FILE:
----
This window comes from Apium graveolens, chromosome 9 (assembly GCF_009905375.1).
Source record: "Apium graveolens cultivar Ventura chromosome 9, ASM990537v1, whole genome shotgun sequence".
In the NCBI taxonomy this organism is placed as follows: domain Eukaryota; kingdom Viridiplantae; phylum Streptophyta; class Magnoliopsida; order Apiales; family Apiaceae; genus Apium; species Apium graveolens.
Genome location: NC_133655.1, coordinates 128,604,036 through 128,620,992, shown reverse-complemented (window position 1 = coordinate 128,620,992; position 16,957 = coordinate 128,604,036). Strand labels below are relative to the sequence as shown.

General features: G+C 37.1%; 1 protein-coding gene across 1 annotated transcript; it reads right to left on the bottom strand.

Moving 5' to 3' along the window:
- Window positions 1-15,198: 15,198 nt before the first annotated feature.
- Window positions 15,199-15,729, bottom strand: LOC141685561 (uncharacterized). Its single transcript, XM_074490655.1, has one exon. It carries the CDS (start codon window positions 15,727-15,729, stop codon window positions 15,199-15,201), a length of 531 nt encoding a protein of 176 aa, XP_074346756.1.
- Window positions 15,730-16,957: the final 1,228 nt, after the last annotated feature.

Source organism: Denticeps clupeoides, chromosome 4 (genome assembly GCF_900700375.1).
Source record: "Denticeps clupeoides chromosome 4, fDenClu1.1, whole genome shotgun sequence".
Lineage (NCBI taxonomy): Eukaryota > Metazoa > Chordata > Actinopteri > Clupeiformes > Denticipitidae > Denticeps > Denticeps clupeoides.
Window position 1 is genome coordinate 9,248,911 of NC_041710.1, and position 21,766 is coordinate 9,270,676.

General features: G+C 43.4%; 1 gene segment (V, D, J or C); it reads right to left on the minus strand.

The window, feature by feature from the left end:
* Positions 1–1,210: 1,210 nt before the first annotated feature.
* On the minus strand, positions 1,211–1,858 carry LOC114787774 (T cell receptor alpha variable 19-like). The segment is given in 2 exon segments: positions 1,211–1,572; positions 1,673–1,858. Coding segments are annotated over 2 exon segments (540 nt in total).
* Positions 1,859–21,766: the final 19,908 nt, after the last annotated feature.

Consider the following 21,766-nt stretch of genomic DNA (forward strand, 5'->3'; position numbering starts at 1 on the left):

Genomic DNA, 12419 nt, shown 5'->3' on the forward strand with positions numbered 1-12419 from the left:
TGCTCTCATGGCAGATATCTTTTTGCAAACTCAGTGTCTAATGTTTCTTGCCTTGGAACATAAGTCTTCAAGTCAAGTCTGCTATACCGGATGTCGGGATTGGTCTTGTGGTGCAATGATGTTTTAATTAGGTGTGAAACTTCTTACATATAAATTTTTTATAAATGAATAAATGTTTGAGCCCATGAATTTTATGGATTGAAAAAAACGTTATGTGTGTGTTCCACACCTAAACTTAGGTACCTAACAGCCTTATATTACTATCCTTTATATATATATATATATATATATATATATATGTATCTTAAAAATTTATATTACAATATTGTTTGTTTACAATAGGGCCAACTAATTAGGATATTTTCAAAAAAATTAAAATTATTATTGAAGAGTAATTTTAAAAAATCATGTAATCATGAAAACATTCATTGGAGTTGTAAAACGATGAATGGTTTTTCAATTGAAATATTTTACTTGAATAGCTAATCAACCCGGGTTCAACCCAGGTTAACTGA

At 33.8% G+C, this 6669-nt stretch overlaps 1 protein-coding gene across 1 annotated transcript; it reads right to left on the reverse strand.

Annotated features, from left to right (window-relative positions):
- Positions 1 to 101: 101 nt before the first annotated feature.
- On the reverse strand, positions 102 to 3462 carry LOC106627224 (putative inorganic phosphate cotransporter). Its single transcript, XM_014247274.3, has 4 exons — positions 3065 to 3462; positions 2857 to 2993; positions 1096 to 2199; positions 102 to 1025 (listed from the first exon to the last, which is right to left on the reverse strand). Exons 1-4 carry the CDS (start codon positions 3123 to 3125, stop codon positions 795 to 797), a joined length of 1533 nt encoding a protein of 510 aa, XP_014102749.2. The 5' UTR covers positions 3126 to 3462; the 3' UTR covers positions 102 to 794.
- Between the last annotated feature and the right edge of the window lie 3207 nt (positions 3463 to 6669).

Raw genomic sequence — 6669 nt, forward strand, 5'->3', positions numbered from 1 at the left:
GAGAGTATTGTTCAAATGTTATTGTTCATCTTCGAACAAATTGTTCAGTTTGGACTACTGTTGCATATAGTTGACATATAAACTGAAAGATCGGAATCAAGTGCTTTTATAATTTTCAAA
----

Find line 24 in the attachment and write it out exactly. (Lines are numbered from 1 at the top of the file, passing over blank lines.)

- Positions 1 to 101: 101 nt before the first annotated feature.